As of 3 December 2019, Jakim has recognised 78 halal certification bodies from various countries and the recognitions are given based on the compliance and implementation of the halal standard which adheres to Malaysian characteristics and models. IHAB indirectly promotes coordination at the international level with these halal bodies accepting Malaysian halal standards. Malaysia had been appointed as IHAB Chairman and Secretary General for the 2019-2021 term.
Malaysia’s halal certification covers all aspects including ingredients, the process of preparation, the purity of equipment, cleanliness of the premises and the handling that prioritises compliance with shariah in addition to the safety, quality and integrity assurance aspects of a product or service. JAKIM has also done periodic checks to ensure that there was no abuse of the Halal logo in the country. In addition, the country has also established smart mobile (eg. Verify Halal) and web (www.halal.gov.my) applications to check Halal status of a product in the market.
Malaysia’s Halal certification expertise has even been ‘exported’ overseas when the country’s Halal Industry Development Corporation (HDC) partners with Mitsubishi UFJ Financial Group (MUFG) to offer the latter’s 40 clients in Japan its Halal Industry Expert Development Programme. This indirecty will also promote the entry of more Japanese companies into the Halal industry. HDC is now known as the biggest producer of competent Halal industry talents in the world as 1 out of 6 Halal trained experts were certified by HDC.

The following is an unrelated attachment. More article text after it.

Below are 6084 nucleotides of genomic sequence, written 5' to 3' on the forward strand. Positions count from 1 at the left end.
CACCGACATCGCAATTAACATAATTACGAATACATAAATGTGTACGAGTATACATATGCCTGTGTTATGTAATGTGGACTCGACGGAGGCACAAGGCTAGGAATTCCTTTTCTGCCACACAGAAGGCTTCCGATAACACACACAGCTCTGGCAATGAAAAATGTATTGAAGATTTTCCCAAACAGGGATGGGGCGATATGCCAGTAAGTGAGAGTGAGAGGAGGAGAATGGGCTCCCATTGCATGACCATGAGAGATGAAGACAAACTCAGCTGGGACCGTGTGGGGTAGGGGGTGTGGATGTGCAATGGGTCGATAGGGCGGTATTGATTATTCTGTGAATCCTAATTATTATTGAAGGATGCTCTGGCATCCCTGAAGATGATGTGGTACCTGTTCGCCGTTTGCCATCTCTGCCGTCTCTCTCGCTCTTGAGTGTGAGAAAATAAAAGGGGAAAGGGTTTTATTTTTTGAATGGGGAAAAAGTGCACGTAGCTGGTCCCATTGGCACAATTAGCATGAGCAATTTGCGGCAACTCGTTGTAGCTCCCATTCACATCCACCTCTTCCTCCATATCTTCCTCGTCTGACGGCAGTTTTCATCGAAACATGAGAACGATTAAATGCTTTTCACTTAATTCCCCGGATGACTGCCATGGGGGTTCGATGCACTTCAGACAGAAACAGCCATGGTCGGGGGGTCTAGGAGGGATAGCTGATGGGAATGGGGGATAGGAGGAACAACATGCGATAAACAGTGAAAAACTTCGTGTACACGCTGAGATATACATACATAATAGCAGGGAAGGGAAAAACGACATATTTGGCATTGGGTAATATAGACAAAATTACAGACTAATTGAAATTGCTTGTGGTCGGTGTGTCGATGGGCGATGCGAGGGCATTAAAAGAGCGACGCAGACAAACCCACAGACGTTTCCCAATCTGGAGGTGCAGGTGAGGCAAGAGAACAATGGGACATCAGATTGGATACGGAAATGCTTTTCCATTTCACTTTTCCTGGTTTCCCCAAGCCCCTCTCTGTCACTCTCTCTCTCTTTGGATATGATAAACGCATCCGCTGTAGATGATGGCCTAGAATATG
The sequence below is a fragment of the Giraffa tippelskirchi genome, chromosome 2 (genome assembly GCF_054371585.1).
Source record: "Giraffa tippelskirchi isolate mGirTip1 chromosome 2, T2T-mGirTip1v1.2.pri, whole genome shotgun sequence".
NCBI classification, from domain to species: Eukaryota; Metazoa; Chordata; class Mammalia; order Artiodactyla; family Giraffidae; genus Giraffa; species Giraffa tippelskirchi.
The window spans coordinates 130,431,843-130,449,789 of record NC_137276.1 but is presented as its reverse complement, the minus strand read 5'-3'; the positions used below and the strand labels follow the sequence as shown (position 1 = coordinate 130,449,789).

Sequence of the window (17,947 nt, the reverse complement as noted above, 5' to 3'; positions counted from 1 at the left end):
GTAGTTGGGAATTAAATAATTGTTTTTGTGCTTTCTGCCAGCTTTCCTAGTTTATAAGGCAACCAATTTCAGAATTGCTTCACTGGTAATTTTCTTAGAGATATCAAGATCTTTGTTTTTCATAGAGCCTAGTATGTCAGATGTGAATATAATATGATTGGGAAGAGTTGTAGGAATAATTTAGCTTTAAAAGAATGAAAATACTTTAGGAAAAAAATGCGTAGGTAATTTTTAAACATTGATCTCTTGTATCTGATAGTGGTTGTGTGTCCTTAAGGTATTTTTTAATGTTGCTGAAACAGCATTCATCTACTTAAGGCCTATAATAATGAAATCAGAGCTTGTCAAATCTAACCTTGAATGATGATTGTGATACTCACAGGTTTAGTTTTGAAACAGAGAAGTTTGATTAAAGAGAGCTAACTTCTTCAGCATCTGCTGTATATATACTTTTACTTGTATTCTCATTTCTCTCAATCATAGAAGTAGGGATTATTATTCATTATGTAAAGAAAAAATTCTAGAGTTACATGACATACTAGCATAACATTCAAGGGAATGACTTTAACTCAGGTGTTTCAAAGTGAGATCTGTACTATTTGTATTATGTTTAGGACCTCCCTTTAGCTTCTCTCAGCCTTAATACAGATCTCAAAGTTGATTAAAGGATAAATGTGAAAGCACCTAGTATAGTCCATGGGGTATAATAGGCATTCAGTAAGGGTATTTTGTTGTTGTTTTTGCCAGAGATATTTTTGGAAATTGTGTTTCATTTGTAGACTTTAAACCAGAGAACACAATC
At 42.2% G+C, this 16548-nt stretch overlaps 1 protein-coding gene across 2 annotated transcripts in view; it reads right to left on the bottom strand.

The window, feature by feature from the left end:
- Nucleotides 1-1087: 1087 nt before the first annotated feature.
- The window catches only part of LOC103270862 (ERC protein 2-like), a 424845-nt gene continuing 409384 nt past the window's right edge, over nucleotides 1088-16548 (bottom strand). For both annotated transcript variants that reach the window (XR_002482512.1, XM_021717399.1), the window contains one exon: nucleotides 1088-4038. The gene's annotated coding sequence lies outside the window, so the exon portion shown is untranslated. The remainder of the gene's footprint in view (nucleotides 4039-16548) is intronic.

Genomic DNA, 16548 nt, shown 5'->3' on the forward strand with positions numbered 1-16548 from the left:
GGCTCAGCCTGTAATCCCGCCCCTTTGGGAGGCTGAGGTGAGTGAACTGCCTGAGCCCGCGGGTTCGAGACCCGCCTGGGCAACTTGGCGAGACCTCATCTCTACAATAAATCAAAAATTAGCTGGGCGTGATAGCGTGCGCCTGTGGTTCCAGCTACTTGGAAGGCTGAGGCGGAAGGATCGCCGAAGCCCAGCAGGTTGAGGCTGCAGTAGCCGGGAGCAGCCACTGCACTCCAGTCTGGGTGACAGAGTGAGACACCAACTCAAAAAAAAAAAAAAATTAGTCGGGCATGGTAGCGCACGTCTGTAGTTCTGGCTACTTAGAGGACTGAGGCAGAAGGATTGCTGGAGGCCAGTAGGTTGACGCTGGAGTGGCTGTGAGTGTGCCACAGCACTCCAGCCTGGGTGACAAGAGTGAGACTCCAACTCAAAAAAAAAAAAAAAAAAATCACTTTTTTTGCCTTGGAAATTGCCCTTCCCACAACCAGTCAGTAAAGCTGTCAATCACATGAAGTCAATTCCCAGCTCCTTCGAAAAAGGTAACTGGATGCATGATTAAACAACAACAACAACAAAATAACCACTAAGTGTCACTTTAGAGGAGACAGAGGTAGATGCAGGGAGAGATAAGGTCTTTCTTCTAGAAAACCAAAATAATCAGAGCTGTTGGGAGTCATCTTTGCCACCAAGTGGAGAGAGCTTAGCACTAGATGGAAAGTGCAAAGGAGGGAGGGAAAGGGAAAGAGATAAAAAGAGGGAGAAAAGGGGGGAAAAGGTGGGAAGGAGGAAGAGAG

Latest HDC statistics showed that Malaysia exported RM2.5 billion (US$614 million) of Halal products to Japan alone in 2018 with Halal ingredients contributing 50% followed by food and beverage products (40%).

Indonesia
In Indonesia, F&B companies are now struggling to comply with the mandatory Halal certification regulations particularly those relating to product reaudits for adding new ingredients, halal storage, distribution and means of transportation.
Enforced in October 2019 under the Halal Products Guarantee Law, the law mandated that all non-haram products and services must obtain Halal certification.
The law also shifts the authority to handle the issuance of halal certification from the Indonesian Ulema Council Assessment Institute for Foods, Drugs and Cosmetics (LPPOM MUI) to the Halal Certification Agency (BPJPH) under the Religious Affairs Ministry, although the former is still assigned to evaluate, test and approve the products.
A spokesperson from the Indonesian Food and Beverage Association's (GAPMMI) said it is difficult for food and beverage producers to meet the certification requirements as it required a reaudit every time new ingredients are added. For example, even if they change the flavor of one product, the product will have to be reaudited, whereas previously they only had to verify whether the new ingredients were safe.
In addition, many food transporters are still unaware that they need to get Halal certification for their vehicles too. This will be a challenge for those that transport all types of goods. In addition, Indonesia has only 3 Halal-certified warehouses in the country, one owned by a state-owned enterprise (SOE) and 2 owned by foreign companies from Singapore and Japan.